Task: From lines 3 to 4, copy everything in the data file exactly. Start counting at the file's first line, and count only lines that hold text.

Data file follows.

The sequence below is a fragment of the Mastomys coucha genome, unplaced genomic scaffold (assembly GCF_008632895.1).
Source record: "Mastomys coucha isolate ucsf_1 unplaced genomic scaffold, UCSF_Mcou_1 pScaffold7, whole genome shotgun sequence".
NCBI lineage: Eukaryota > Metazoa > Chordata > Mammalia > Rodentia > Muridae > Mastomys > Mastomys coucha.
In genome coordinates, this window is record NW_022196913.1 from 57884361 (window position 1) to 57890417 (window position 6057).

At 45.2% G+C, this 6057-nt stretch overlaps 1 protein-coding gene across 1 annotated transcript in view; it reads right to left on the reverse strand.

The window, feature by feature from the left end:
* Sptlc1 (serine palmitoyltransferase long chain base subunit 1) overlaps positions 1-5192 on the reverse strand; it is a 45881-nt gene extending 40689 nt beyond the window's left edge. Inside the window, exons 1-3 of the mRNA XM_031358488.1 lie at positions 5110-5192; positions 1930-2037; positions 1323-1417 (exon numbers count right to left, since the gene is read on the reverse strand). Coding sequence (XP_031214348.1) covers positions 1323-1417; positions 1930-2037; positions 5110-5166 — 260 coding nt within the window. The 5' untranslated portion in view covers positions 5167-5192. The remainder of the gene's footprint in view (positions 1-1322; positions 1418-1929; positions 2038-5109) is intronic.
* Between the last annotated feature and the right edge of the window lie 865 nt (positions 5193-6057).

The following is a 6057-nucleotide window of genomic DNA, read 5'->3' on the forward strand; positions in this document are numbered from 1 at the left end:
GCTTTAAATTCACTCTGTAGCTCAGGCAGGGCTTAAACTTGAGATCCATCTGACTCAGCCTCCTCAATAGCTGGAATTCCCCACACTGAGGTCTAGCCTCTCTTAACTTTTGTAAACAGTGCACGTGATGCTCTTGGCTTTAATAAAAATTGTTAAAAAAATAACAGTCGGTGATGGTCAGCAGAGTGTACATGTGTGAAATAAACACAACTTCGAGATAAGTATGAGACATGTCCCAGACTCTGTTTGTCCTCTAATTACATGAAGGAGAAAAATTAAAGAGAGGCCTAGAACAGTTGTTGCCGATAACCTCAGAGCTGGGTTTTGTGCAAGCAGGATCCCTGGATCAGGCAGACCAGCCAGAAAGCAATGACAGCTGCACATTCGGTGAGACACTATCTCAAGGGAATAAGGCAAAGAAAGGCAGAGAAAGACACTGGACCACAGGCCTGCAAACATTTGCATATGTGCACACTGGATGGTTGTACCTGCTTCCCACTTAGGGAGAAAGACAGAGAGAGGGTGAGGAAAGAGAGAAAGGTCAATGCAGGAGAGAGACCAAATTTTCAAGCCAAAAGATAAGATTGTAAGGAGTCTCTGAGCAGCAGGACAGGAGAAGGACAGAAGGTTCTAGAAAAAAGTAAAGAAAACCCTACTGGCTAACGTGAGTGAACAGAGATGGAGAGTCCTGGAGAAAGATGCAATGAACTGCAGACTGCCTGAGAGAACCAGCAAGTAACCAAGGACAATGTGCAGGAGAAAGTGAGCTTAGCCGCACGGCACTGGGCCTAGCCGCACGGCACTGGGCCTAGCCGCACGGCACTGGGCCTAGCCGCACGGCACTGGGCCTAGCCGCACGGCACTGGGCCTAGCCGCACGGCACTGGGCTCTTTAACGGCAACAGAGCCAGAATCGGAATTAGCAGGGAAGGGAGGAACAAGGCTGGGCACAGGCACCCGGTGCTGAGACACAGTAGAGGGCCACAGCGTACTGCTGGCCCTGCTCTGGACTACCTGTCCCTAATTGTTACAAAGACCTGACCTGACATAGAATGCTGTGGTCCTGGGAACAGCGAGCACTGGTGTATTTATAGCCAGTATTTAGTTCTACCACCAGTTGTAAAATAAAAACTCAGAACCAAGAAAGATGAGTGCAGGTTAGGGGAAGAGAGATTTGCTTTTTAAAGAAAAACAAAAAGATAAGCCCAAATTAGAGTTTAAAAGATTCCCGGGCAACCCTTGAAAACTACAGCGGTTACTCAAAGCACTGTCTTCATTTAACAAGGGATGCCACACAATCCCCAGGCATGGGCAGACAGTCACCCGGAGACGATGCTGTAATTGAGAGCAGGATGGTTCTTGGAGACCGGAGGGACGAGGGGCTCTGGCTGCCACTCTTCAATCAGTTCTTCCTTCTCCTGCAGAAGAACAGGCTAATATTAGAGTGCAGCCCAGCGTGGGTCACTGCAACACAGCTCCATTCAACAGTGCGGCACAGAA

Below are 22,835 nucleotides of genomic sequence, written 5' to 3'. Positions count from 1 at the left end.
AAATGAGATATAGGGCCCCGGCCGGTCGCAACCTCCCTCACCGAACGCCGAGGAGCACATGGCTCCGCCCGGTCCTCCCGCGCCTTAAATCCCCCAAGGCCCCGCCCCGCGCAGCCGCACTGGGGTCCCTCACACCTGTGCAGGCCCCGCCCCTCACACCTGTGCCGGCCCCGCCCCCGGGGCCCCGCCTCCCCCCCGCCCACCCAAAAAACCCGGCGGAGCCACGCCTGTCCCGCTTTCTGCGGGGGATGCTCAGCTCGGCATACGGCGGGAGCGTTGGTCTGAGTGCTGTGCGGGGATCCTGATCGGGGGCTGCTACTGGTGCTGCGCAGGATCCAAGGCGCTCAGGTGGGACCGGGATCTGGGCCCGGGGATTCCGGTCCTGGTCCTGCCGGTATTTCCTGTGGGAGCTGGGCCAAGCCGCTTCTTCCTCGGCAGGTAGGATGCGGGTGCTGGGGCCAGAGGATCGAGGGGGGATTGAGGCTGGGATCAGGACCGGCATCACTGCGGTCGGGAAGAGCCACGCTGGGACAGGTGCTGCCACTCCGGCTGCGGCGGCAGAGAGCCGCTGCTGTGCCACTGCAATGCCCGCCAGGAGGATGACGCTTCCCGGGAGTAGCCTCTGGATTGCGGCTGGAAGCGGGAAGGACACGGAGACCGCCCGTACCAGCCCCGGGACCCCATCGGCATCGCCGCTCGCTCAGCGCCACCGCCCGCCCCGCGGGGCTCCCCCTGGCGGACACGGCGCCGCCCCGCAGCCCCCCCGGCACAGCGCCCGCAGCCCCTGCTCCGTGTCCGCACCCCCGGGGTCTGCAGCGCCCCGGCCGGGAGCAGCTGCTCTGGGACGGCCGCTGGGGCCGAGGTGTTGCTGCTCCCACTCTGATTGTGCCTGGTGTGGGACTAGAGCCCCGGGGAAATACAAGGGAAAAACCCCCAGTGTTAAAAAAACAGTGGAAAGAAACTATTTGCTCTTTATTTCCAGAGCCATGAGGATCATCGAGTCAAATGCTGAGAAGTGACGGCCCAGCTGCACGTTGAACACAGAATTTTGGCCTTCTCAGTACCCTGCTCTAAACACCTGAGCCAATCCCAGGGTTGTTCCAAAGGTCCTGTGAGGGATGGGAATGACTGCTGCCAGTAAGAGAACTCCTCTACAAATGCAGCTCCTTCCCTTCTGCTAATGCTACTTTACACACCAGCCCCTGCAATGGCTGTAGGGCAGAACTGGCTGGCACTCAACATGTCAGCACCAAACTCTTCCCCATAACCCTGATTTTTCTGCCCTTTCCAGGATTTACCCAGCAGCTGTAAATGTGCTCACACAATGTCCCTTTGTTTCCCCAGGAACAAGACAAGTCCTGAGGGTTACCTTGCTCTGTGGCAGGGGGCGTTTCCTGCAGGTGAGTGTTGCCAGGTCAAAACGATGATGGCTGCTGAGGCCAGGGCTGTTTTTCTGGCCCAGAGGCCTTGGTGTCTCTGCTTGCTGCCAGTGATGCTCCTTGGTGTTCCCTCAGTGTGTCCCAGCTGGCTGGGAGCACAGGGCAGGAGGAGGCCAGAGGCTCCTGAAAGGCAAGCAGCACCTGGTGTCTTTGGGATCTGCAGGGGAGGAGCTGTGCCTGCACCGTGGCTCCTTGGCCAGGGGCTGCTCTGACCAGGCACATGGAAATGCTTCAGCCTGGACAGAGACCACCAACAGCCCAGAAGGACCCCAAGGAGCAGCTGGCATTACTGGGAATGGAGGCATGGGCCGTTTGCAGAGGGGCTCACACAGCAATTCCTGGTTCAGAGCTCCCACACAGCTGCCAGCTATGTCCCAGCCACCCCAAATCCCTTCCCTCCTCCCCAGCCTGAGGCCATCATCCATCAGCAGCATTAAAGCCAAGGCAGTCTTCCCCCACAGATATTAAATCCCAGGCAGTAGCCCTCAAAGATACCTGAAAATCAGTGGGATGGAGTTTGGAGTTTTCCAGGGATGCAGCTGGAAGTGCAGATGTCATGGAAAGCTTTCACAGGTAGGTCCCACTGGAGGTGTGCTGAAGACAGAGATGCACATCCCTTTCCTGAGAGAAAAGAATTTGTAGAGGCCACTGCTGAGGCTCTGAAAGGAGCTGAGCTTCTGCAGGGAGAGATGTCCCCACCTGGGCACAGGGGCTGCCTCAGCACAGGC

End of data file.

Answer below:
NCBI lineage: Eukaryota > Metazoa > Chordata > Mammalia > Rodentia > Muridae > Mastomys > Mastomys coucha.
In genome coordinates, this window is record NW_022196913.1 from 57884361 (window position 1) to 57890417 (window position 6057).